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Riding the rails: Collingswood, with downtown transit hub, is gem for South Jersey

By ,
Lara Schwager, a principal
at Ingerman Development,
which is completing The Collings
 at The Lumberyard in
Lara Schwager, a principal at Ingerman Development, which is completing The Collings at The Lumberyard in Collingswood. - ()

If you think good development sites are hard to find in northern New Jersey — especially those coveted, well-located spots around train stations — don't bother looking south.

With only two rail lines and a handful of stops serving Camden County, the types of transit-oriented projects that have builders buzzing are hard to come by in South Jersey. Experts say that makes it all the more valuable for a place such as Collingswood, a small commuter town just outside Philadelphia that has embraced redevelopment around its stop on the PATCO Speedline.

The attitude is no more evident than with the mixed-use "LumberYard" project just a few blocks from the downtown train station. With Cherry Hill-based Ingerman Development at the helm, the property is expected to be completed by late this year, adding about 70 apartments, retail space and the company's new headquarters to about 100 existing condominium and rental units.

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"Collingswood is one of the really unique southern New Jersey towns that pulls together all the characteristics you want to develop in," said Lara Schwager, a principal with Ingerman. That means a train station and a lively downtown, of course, but there's another critical element: "It's got a town and a mayor who are pro-development and really see a vision for their community, so when you put all of that together you have a win-win situation," she said.

While the LumberYard is the first new ground-up construction in decades, local officials have been pushing redevelopment since the mid-1990s. The borough in 1996 partnered in the acquisition of a bankrupted, half-vacant apartment complex of more than 1,000 units, then invested $8 million in a $45 million renovation project.

That has been followed by rehabilitation projects at a vacant schoolhouse, the 1,000-seat Collingswood Theatre and other ailing commercial and residential properties. The borough has taken active roles in most of the projects — whether it's through acquisitions or financing— all with an eye toward helping its tax rolls.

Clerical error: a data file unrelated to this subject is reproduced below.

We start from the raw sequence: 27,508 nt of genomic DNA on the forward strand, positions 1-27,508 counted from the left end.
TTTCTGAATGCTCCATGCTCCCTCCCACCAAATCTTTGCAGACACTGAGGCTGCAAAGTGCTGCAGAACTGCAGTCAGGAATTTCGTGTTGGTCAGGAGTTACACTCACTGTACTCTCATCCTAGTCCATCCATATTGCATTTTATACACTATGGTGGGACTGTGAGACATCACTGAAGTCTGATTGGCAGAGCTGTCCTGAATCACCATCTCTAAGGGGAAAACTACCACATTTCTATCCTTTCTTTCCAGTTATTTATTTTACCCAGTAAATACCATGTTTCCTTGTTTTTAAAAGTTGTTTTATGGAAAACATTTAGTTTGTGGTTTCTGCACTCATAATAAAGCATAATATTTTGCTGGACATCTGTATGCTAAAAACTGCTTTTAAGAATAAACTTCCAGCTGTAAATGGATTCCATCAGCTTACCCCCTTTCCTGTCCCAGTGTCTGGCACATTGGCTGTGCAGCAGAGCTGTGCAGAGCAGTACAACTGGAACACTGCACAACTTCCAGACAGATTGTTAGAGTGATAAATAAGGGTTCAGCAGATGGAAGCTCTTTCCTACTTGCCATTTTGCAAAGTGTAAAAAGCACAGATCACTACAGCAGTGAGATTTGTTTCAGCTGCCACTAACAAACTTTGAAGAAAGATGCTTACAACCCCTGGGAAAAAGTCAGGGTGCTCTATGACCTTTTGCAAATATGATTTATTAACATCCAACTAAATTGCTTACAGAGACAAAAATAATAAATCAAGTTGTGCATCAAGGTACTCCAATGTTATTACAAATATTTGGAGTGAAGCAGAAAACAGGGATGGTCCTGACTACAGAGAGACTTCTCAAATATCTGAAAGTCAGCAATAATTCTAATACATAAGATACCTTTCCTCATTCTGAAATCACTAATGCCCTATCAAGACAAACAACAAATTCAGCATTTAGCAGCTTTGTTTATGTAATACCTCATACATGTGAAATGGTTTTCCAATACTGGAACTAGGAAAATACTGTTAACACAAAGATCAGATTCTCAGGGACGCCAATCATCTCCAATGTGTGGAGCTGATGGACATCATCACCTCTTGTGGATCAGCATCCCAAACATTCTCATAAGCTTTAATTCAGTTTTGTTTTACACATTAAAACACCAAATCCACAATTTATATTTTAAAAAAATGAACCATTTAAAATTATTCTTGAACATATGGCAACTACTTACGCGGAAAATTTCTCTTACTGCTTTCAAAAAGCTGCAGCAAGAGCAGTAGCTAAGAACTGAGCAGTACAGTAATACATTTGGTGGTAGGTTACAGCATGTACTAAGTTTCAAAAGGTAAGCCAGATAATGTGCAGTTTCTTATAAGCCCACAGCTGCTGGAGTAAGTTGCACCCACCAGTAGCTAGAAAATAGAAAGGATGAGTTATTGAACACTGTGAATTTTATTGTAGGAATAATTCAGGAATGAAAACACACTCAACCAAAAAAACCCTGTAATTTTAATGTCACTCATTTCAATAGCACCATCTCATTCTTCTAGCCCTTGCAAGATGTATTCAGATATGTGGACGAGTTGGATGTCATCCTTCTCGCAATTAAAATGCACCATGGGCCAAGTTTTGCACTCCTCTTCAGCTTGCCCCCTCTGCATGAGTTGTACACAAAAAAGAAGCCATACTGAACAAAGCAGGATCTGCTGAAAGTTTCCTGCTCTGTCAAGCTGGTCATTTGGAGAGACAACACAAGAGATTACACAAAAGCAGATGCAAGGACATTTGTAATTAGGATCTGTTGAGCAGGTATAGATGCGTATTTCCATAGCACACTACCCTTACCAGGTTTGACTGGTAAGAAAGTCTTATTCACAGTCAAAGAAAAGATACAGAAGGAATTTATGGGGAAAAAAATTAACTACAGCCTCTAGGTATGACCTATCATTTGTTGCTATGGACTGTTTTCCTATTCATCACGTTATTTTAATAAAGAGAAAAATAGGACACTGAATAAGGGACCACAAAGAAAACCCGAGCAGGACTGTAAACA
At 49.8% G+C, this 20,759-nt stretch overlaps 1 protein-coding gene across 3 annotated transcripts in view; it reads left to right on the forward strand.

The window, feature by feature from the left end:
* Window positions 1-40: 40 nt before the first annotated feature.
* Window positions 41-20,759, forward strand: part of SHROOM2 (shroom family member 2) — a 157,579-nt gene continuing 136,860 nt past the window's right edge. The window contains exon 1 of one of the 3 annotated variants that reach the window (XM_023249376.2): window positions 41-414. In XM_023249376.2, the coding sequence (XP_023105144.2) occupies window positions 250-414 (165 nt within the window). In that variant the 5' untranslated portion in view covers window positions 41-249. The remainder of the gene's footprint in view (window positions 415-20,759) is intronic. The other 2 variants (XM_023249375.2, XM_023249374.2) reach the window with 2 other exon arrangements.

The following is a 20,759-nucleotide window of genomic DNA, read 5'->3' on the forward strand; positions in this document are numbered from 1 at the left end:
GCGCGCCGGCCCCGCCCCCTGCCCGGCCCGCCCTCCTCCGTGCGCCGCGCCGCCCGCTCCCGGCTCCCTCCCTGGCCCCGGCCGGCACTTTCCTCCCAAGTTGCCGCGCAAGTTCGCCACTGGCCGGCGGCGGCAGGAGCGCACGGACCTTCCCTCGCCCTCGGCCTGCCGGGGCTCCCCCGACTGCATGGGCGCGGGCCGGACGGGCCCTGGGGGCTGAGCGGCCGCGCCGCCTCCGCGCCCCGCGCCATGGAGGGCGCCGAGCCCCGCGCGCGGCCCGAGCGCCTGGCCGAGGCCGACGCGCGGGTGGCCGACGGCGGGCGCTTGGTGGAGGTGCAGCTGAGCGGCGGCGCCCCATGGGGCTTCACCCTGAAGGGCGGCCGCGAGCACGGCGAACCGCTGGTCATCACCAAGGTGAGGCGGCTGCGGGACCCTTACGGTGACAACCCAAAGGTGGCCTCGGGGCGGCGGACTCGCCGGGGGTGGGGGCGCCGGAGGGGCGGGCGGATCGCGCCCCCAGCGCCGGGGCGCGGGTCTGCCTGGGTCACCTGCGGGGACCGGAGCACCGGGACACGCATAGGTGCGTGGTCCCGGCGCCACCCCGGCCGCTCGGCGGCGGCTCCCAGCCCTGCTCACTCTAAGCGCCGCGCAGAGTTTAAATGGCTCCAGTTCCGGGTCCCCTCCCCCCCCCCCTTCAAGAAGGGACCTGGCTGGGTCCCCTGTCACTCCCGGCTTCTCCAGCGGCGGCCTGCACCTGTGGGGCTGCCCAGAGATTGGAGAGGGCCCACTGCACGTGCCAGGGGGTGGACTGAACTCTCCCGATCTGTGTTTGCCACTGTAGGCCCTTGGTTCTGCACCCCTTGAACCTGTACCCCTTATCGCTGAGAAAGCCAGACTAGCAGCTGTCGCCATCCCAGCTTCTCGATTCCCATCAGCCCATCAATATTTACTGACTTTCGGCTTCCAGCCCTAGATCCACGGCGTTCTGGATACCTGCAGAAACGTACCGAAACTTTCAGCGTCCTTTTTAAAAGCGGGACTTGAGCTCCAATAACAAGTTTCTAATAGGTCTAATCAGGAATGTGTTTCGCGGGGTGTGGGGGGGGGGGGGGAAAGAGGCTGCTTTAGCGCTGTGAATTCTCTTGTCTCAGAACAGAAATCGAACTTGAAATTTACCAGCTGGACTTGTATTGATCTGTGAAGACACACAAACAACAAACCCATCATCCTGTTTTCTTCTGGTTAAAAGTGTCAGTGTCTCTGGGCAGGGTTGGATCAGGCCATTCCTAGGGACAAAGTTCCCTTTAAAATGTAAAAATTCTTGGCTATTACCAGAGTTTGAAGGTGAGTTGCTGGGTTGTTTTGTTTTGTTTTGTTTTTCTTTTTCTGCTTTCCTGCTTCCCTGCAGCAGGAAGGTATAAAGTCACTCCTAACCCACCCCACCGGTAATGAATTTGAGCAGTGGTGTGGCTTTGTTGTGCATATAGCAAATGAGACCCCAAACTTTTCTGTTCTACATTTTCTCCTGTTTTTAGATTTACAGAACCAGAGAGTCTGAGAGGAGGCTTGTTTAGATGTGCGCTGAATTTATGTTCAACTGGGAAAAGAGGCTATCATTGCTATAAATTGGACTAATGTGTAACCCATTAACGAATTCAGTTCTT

"For us, a town that's almost completely built out, we have to take old property and make new ratables out of it," Mayor Jim Maley said.

That's not to say Collingswood isn't still hoping for new development. Borough officials have long hoped to see a transformation around the PATCO train station, a 9-acre swath of surface parking lots that make up the last major undeveloped land in town.

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There's just one problem: The land is owned by the Delaware River Port Authority, which was narrowing down prospective redevelopers before the economic collapse in 2008. Talks of redevelopment quickly evaporated and haven't returned since, Maley said, even with improvements in the real estate market.

He's not giving up hope, noting that developers have approached him about the land in recent months. It's just a matter of refocusing the DRPA, he said.

"They've been criticized handily for putting money into a lot of things other than their bridges," said Maley, the borough's mayor of 16 years. "So we just have to get that conversation back to how development around the train stations will increase ridership … It's not going to be something that just changes overnight."

A DRPA spokesman didn't return a request for comment last month.

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Collingswood for now can hang its hat on the progress of the LumberYard, a project with its own rocky history. The borough's credit was downgraded in 2011 in a controversial move by Moody's Investors Service, which said the borough risked defaulting on an $8.5 million loan for the project.

But the governing body refinanced in 2012 and completed 13 unfinished condominium units, which it used to pay down the debt and restore its credit rating.

Ingerman took over the remainder of the project from its lenders last summer, completing 34 condominium units as rental apartments and breaking ground on another 70 units.

Such an outcome would not have been possible in a town that's not such a willing partner to the private sector, Schwager said.

"When you have a really complicated deal like that, it has to work for everybody," Schwager said. "If you had a town that was very difficult to work with, it would have been a challenge."


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